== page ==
Plan showing Eric Fernie's construction phases for Norwich Cathedral Cloister

An alternative chronology was proposed by Francis Woodman, derived in from on a more detailed investigation of the moulding profiles of the ribs. Woodman proposed that there was a larger gap between the construction of the walls and vaulting than had been allowed for by Fernie, suggesting that the northern bays (NE-E5) of the eastern walk were closer in date to the vaulting of the south walk’s western bays (S6-S2).

Both Fernie and Woodman’s chronologies have been challenged by Veronica Sekules, whose interpretation was based primarily on the changing styles of the sculpted bosses. Whilst she broadly supported Fernie’s dates for the walls of the cloister, in the east and south walks she proposed a radically different chronology for the insertion of the vaulting.

Plan showing Veronika Sekules' construction phases for Norwich Cathedral Cloister

However, this interpretation of the east and south walks was in turn challenged by Paul Binski, who has suggested that the sculptural styles of the bosses would be more consistent with an earlier date. His suggested chronology brings the construction sequence closer to that proposed by Eric Fernie, with a little more flexibility in the dating of the two walks.

The most recent attempt to work out the cloister vault’s chronology was made by Robert Hawkins in his extensive study of the sculpted bosses. His proposed sequence broadly follows those of Fernie and Binski, though with a slightly different distribution of dates – especially within the east walk.

Plan showing Robert Hawkins' construction phases for Norwich Cathedral Cloister

Further reading

  • Atherton, I. et al., (ed.) Norwich Cathedral: Church, City and Diocese, 1096-1996. London: Hambledon Press.
  • Cave, C. (1933) ‘The Roof Bosses in the Transepts of Norwich Cathedral Church’, Archaeologia, 83, pp. 45-65.
  • Fernie, E. and Whittingham, A. (1972) The Early Communar and Pitancer Rolls of Norwich Cathedral Priory. Norwich: Norfolk Record Society.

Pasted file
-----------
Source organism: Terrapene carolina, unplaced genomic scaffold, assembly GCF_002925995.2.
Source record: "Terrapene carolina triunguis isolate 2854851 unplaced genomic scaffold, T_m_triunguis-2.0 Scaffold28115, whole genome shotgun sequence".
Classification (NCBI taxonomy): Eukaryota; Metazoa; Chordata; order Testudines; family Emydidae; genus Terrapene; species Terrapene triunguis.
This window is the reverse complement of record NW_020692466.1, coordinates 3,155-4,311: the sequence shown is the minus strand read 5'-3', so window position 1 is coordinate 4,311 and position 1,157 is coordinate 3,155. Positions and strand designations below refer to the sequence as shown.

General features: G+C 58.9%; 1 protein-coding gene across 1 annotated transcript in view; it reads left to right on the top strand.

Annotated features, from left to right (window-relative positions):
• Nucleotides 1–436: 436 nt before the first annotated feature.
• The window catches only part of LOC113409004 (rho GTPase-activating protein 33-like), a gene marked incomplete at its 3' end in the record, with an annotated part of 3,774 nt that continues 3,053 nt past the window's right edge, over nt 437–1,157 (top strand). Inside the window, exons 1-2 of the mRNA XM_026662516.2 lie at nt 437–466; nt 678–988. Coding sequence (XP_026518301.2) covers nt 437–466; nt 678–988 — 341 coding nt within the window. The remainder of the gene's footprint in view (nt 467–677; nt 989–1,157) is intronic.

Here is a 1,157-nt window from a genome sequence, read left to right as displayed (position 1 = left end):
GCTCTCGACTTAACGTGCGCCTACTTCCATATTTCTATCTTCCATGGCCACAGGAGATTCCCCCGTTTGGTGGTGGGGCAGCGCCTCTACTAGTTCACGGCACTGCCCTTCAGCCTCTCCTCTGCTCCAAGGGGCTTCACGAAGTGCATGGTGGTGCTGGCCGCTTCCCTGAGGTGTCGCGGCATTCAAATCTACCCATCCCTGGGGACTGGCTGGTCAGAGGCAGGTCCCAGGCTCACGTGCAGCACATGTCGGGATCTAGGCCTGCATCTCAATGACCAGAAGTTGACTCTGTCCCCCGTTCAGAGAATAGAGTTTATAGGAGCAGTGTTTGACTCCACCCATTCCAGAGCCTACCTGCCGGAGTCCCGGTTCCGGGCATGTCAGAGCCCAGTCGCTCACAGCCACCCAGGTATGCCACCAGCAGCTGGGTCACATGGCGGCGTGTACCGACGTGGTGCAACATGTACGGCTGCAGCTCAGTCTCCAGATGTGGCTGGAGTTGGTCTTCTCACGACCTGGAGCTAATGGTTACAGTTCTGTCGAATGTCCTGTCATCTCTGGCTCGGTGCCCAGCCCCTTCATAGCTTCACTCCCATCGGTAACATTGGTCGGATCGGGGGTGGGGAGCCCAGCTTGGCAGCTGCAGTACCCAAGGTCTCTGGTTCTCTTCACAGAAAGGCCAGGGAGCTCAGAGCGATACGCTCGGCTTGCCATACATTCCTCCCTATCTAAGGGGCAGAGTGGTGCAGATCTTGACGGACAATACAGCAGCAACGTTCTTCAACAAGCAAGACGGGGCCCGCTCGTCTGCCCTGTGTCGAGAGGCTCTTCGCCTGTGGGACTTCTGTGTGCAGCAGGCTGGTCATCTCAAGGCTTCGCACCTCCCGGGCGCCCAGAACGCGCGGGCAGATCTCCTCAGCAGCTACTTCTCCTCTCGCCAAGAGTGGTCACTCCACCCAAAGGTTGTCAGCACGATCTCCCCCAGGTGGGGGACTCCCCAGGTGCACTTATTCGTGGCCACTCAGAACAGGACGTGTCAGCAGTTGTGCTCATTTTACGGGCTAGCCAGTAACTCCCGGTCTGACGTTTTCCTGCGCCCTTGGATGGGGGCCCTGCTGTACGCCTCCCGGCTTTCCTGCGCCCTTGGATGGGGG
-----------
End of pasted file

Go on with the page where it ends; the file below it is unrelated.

• Fernie, E. (1976) ‘The Ground Plan of Norwich Cathedral and the Square Root of Two’, Journal of the British Archaeological Association, 39, pp. 77-86.
  • Fernie, E. (1993) An Architectural History of Norwich Cathedral. Oxford: Clarendon.
  • Fernie, E. (1996) ‘The Building: An Introduction’, in Atherton, I. et al., (ed.) Norwich Cathedral: Church, City and Diocese, 1096-1996. London: Hambledon Press, pp. 47-58.
  • Fernie, E. (2015) ‘Norwich Cathedral Revisited: Sprial Piers and Architectural Geometry’, in Heslop, T. and Lunnon, H. (ed.) Norwich: Medieval and Early Modern Art, Architecture and Archaeology. London: British Archaeological Association, pp. 44-56.
  • Harris, R. (2015) ‘Reconstructing the Cathedral Priory at Norwich: Recent Research on Lost Parts of the Romanesque Church’, in Heslop, T. and Lunnon, H. (ed.) Norwich: Medieval and Early Modern Art, Architecture and Archaeology. London: British Archaeological Association, pp. 57-74.
  • Hawkins, R. (2017) ‘Modeling the Norwich Cathedral Cloister Bosses: Sculpture, Photogrammetry and the Mobile Spectator’, Peregrinations: Journal of Medieval Art and Architecture, 6(2), pp. 72-79.
  • Hawkins, R. (2020) Questions of sculptural idiom in the later bosses from Norwich Cathedral cloister (c.1411-1430). PhD. University of Cambridge.
  • Hedgecoe, J., and Martial. R. (2003) Norwich Cathedral Roof Bosses. Norwich: Norwich Cathedral.
  • Heywood, S. (1996) ‘The Romanesque Building’, in Atherton, I. et al., (ed.) Norwich Cathedral: Church, City and Diocese, 1096-1996. London: Hambledon Press, pp. 73-115.
  • James, M. (1911) The Sculptured Bosses in the Cloisters of Norwich Cathedral. Norwich: Norfolk and Norwich Archaeological Society.
  • Sekules, V. (2006) ‘Religious Politics and the Cloister Bosses of Norwich Cathedral’, Journal of the British Archaeological Association, 159, pp. 284-306.
  • Rose, M. (1999) The Norwich Apocalypse: The Cycle of Vault Carvings in the Cloisters of Norwich Cathedral. Norwich: University of East Anglia.
  • Woodman, F. (1996) ‘The Gothic Campaigns’, in Atherton, I. et al., (ed.) Norwich Cathedral: Church, City and Diocese, 1096-1996. London: Hambledon Press, pp. 158-196.